Costas: If these Olympics are as successful as they are shaping up to be, most people believe this only further legitimizes the ruling party in the minds of most Chinese citizens. And even absent true liberty as we understand it, the lives of hundreds of millions of Chinese people are much better than they once were. Therefore, what's the party's incentive to reform?
Bush: Well first of all, if you are a religious person you understand that once religion takes hold in a society it can't be stopped. And secondly I think the Olympics are gonna serve as a chance for people to come and see china the way it is, and let the Chinese see the world and interface and have, you know, the opportunity to converse with people from around the world. This is very positive development in my view for peace. You know, who knows how China's going to progress. They have been through some very difficult political times, the Cultural Revolution for one, where the leadership actually created violent anarchy as the society turned on itself. All I can tell you is it's important for the United States to be active in this part of the world, with all countries, and to stay engaged with China.
Costas: Moving away from China for just a second, during the Opening Ceremony, we saw you conferring with Vladimir Putin. We now know that you were talking about the conflict that had erupted that day between Russia and Georgia.
Bush: That's true.
Costas: Now Georgia is a former Soviet Republic that is sympathetic to the West and that is attempting to embody many Western values. But just as you need China, you need Russia strategically around the globe. You've got to walk a fine line. What did you say to Putin?
Bush: I said this violence is unacceptable. I not only said it to Vladimir Putin, I said it to the President of the country, Dmitry Medvedev. And my administration has been engaged with both sides in this, trying to get a cease-fire, and saying the status quo for all troops should be August 6th. Look, I expressed my grave concern about the disproportionate response of Russia. And we strongly condemn bombing outside of South Ossetia. It was just interesting to me that here we are, you know trying to promote peace and harmony, and we're witnessing a conflict take place.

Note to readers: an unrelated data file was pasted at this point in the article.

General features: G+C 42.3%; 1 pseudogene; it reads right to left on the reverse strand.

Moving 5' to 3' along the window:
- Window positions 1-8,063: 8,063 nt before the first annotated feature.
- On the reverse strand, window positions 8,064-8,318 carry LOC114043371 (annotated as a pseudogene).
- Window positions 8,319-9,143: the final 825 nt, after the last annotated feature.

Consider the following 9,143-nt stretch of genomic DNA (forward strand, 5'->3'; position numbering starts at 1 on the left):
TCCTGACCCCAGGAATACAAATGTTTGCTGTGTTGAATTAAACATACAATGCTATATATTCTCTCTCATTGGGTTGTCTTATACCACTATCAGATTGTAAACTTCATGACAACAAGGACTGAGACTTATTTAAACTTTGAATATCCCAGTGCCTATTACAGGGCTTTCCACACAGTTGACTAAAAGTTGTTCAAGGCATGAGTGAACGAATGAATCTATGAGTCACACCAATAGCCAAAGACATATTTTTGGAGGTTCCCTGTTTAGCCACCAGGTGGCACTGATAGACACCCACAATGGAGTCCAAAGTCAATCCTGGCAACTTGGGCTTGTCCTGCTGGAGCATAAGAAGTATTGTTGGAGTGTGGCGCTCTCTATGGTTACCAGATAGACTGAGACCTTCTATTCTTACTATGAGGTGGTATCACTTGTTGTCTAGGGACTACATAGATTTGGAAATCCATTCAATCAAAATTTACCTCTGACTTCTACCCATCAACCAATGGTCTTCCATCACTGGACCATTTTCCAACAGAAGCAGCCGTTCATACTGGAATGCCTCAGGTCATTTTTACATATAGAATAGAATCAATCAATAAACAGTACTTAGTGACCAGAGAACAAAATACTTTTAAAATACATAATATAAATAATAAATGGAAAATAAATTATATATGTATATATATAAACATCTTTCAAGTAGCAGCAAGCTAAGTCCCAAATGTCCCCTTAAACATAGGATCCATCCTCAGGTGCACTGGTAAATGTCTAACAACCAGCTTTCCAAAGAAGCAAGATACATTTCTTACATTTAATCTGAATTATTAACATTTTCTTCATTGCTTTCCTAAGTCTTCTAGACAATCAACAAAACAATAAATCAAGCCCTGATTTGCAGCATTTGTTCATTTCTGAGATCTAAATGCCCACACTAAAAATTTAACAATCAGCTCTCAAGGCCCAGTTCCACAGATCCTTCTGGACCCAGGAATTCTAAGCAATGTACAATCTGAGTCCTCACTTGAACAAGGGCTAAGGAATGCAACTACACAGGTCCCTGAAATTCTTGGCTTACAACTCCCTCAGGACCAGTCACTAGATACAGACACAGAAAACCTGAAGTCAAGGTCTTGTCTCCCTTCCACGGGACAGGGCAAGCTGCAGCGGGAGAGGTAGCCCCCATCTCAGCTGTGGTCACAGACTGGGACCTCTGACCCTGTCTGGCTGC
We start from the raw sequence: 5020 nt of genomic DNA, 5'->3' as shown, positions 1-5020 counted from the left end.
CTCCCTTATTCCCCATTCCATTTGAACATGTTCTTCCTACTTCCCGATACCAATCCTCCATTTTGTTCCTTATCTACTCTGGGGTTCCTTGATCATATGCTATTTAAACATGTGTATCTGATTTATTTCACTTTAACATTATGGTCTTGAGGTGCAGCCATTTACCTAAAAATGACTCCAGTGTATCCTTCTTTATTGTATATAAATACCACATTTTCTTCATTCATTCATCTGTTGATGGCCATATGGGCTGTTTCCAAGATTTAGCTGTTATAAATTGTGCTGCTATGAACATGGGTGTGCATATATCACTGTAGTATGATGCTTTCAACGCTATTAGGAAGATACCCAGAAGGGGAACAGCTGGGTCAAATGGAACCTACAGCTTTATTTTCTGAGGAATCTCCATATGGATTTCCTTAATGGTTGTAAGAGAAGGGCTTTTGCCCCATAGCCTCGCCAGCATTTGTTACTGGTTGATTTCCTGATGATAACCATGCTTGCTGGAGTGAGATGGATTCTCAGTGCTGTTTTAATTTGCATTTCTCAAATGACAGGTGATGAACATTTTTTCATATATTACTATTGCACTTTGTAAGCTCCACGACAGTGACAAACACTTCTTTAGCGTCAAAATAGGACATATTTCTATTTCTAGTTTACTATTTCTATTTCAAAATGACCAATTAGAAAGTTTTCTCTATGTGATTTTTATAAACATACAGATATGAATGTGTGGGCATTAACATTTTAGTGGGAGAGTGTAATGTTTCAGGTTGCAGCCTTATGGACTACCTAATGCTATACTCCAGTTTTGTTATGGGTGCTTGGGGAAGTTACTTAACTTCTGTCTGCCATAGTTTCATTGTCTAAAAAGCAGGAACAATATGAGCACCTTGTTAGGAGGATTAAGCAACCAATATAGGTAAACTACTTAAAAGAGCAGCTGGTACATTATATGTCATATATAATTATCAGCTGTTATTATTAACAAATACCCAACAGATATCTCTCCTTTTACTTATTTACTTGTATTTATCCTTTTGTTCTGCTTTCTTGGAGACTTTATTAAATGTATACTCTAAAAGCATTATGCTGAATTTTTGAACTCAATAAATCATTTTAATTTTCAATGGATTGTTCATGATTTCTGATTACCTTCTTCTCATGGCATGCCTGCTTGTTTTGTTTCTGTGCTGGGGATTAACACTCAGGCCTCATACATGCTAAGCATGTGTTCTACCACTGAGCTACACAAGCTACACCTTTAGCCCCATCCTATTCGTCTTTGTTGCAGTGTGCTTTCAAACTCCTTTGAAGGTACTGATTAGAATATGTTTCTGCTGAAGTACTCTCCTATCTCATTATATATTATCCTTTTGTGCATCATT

Costas: No Olympic truce in this case.
Bush: There wasn't. And I was very firm with Vladimir Putin. And he and I have a good relationship. Just like I was firm with the Russian President. And hopefully this will get resolved peacefully. There needs to be international mediation for the South Ossetia issue.
Costas: Couple more quick things.
Costas: China is a nation that warmly received Omar al-Bashir of Sudan, who has since been indicted by the International Court on charges of genocide. Then, this past week they revoke the visa of Joey Cheek, an exemplary Olympian who had planned to come here not to directly protest China's government, but to call attention to the humanitarian crisis in Darfur. What's your reaction?
Bush: My reaction is I'm sorry Joey Cheek didn't come. He's a good man. Joey Cheek's just got to know I took the Sudanese message for him. My attitude is if you've got relations with Mr. Bashir, think about helping us solve the humanitarian crisis in Darfur. That was my message to the Chinese government.